USB stands for Universal Serial Bus and ever since its formation, the USB Implementers Forum have been working hard on the “Universal” part of the equation. USB Type-C, which is commonly called USB-C, is a connector standard that signals a significant new chapter in their epic quest to unify all wired connectivity in a single specification.
Many of us were introduced to this wonder plug in 2015 when Apple launched the 12-inch Retina MacBook. Apple’s decision to put everything on a single precious type-C port had its critics, but it was an effective showcase for a connector that could handle it all: from charging, to data transfer, to video output. Since then, it has gradually spread to more devices. But as the recent story on the Raspberry Pi 4’s flawed implementation of USB-C showed, the quest for a universal connector is a journey with frequent setbacks.
The Incredible Promise of One Plug To Rule Them All
It doesn’t take an electrical engineer to feel a draw to USB-C. Many consumers fell under its spell as soon as they saw it was reversible. No more annoyances with a USB plug that mysteriously manages to be upside-down both ways! But it had even more to offer.
The new connector was slim enough for the latest lightweight gadgets like tablets and smartphones, doing away with thick barrel connectors while carrying enough power to charge laptops. With a greatly increased number of signal wires compared to prior versions, USB-C has enough throughput to feed multiple 4K screens yet it retains backward compatibility by using a cheap adapter. And the specification offers flexibility to go beyond USB with Alternate Mode support for Thunderbolt, MHL, and for protocols that don’t even exist yet.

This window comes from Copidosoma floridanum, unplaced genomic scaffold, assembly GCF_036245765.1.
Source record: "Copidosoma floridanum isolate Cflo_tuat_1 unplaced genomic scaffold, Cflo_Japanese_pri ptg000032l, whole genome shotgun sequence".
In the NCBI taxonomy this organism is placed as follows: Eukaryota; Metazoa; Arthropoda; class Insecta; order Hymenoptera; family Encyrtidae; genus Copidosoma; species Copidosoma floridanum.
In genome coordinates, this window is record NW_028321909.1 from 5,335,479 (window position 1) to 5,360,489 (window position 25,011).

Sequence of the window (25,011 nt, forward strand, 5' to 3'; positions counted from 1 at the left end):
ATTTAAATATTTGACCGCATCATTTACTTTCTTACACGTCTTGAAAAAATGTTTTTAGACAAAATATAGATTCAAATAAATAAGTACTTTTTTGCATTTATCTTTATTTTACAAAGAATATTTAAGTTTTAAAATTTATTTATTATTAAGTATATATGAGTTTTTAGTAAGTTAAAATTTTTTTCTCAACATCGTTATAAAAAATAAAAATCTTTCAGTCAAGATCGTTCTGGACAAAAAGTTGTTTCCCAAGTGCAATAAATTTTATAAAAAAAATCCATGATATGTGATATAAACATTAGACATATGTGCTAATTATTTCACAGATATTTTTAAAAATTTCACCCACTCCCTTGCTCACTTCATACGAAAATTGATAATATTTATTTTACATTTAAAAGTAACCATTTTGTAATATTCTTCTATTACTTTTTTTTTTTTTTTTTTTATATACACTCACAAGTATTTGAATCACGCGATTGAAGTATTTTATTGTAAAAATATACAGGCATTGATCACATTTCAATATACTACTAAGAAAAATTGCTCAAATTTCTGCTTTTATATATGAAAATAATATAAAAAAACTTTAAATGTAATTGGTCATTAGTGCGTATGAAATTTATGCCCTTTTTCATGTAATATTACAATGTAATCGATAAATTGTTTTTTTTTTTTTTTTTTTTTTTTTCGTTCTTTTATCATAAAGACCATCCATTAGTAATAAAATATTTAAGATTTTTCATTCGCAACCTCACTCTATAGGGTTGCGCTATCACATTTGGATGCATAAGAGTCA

A single universal port is appealing to product designers who are always working to tame a hodgepodge of ports, each with different size, shape, and mechanical strain requirements. Replacing them all with a single neat row of USB-C ports sounds like paradise. All of this made the rollout of USB-C an eagerly anticipated event across the industry, including here at Hackaday. It seemed like things were off to a good start as the standard launched on premium laptops like Retina MacBook, Chromebook Pixel, and on high end cell phones.
Why Doesn’t My USB Cable Work?
Those early products had the benefit of connecting mostly to peripherals that came in the same box with the purchase — chargers, headphones, etc. We didn’t detect a sour taste with USB-C until third party accessories start coming onto the market. That’s when ambitious plans from USB-IF meetings finally met that perilous land we call the real world.
A promise of USB-C is that we would no longer need to dig through a big tangle of cables, we’d just have USB-C cables and everything will just work. In essence, this removes the need for the user to have any knowledge at all about USB — even which end of the cable to plug into which device becomes moot.